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Official Quits Amid Sex Allegation : Misconduct: Father James Burtchaell of Notre Dame, a well-known Roman Catholic theologian and spokesman for the anti-abortion movement, was accused of molesting male students.

December 07, 1991| from Religious News Service

Father James Burtchaell, a well-known Roman Catholic theologian and spokesman for the anti-abortion movement, has agreed to resign from teaching at the University of Notre Dame amid allegations of sexual involvement with male students he was counseling.

Burtchaell, 57, is a former provost at Notre Dame and a former chairman of the university's theology department.

A statement confirming the resignation and apologizing "to those who may have been hurt" was released Sunday by the head of Burtchaell's religious order. Father Carl F. Ebey, provincial superior of the Congregation of Holy Cross, Indiana Province, released the statement in response to a story in the Dec. 6 edition of National Catholic Reporter.

The paper reported that Burtchaell intended to resign from the university as a result of an investigation into allegations of sexual misconduct.

In his statement, Ebey reveals that "once the facts of the matter were known . . . Father Burtchaell was asked to undergo psychological evaluation and treatment, and he is doing so."

Burtchaell has been on sabbatical from Notre Dame since August, 1990. He has been working at Princeton University in a project funded by a grant from Lilly Endowment Inc. Attempts to reach him last week were unsuccessful.

Ebey wrote, "The Holy Cross Community is saddened by the events surrounding the case of Father James Burtchaell. We acknowledge the serious nature of this matter and apologize to those who may have been hurt.

"As a religious family, we are aware of the personal tragedy a teacher and scholar brought on himself," Ebey said.

The story in National Catholic Reporter, an independent weekly newspaper, was based on interviews with unidentified sources. According to the paper, Burtchaell "agreed to resign last spring after the university investigated the allegations of several students who claimed Burtchaell had made sexual advances toward them in counseling or spiritual advising situations. In some cases, sexual contact was alleged to have occurred between Burtchaell and the students, the sources said."

Administrators at the university and Burtchaell's superior refused to talk to the paper.

Last Sunday, Ebey finally commented on the case in his statement, confirming that Burtchaell had been asked by the university to resign and that the priest had agreed in April to do so. The resignation was to have become effective at the end of his current sabbatical in the summer of 1992. Ebey said the Holy Cross congregation "concurred with this course of action."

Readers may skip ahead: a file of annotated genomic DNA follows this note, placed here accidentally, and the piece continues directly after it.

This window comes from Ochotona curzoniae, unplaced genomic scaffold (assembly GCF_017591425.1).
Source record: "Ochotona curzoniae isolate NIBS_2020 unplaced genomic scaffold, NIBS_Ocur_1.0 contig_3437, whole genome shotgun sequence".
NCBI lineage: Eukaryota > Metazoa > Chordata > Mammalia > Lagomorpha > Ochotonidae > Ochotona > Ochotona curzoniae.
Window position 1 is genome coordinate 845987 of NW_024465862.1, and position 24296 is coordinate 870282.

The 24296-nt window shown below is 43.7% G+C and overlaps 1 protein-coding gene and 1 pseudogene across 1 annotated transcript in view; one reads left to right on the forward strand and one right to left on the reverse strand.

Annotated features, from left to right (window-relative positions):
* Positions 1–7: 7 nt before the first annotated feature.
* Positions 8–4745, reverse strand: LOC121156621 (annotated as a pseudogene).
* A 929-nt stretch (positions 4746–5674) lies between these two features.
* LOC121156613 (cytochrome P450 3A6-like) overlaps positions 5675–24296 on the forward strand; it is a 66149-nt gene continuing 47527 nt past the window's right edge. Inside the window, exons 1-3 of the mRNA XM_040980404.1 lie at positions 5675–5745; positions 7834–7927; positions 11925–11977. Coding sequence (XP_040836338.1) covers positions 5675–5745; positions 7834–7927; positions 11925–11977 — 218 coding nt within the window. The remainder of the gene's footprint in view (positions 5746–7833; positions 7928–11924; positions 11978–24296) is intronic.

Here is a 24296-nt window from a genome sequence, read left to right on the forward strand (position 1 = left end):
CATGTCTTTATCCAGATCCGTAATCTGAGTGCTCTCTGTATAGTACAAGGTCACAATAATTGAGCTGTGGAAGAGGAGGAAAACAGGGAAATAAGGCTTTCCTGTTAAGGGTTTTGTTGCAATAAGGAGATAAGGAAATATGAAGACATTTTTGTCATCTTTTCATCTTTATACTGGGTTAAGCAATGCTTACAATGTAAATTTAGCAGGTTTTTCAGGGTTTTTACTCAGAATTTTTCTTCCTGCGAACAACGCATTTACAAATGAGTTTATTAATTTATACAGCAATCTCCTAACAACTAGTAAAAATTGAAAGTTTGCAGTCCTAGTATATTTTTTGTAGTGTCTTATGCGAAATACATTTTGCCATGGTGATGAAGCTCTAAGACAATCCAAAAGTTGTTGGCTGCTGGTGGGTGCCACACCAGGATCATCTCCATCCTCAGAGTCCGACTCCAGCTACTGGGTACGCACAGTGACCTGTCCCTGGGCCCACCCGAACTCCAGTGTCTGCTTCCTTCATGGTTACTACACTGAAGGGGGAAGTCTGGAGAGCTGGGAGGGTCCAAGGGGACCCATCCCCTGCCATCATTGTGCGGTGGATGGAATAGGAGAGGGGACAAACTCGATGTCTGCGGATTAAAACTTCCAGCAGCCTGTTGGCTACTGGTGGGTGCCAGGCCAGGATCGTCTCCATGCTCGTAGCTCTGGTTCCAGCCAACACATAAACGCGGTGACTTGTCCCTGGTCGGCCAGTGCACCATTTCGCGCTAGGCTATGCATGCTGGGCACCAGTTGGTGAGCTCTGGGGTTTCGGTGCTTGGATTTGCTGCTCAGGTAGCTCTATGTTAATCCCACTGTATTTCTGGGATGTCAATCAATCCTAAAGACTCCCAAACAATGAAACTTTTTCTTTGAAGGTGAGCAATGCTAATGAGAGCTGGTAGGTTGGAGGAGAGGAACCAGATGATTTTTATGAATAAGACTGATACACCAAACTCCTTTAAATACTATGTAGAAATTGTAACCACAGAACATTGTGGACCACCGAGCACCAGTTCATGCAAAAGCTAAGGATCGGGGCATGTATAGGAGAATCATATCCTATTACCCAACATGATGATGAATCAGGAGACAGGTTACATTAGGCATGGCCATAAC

A spokesman for Notre Dame Provost Timothy O'Meara said that the university had received a letter of resignation from Burtchaell, but that the school would not comment on it or reveal any details. The spokesman said the university would not discuss what steps, if any, it had taken to aid the students who complained of sexual abuse.

National Catholic Reporter said that according to interviews with university sources, several students independently confided to a priest in the theology department during the 1989-90 academic year that they had been sexually harassed or abused by Burtchaell. The complaints eventually made their way to O'Meara who, during the course of his investigation, learned of other allegations of sexual misconduct directed at Burtchaell.

The provost then met with Burtchaell several times during the 1990-91 school year and worked out the agreement between the priest and the university, according to the paper.

Burtchaell will remain a member of his religious order, according to a spokesman for its provincial headquarters in South Bend, Ind.

Burtchaell was graduated from Notre Dame in 1956, and he returned as a theology professor in 1966. He became department chairman in 1968. In 1970, he was named university provost, working with then-President Theodore M. Hesburgh. In 1977 he returned to teaching and soon emerged as one of the more powerful and eloquent spokesmen for the anti-abortion movement.

His book, "Rachel Weeping: The Case Against Abortion," was published in 1982 and won a Christopher Award, which is given to promote works that "affirm the highest values of the human spirit."

He has lectured and written widely against abortion and on a range of other issues, including sexuality and marriage, in publications ranging from National Catholic Reporter to the Protestant evangelical publication Christianity Today.

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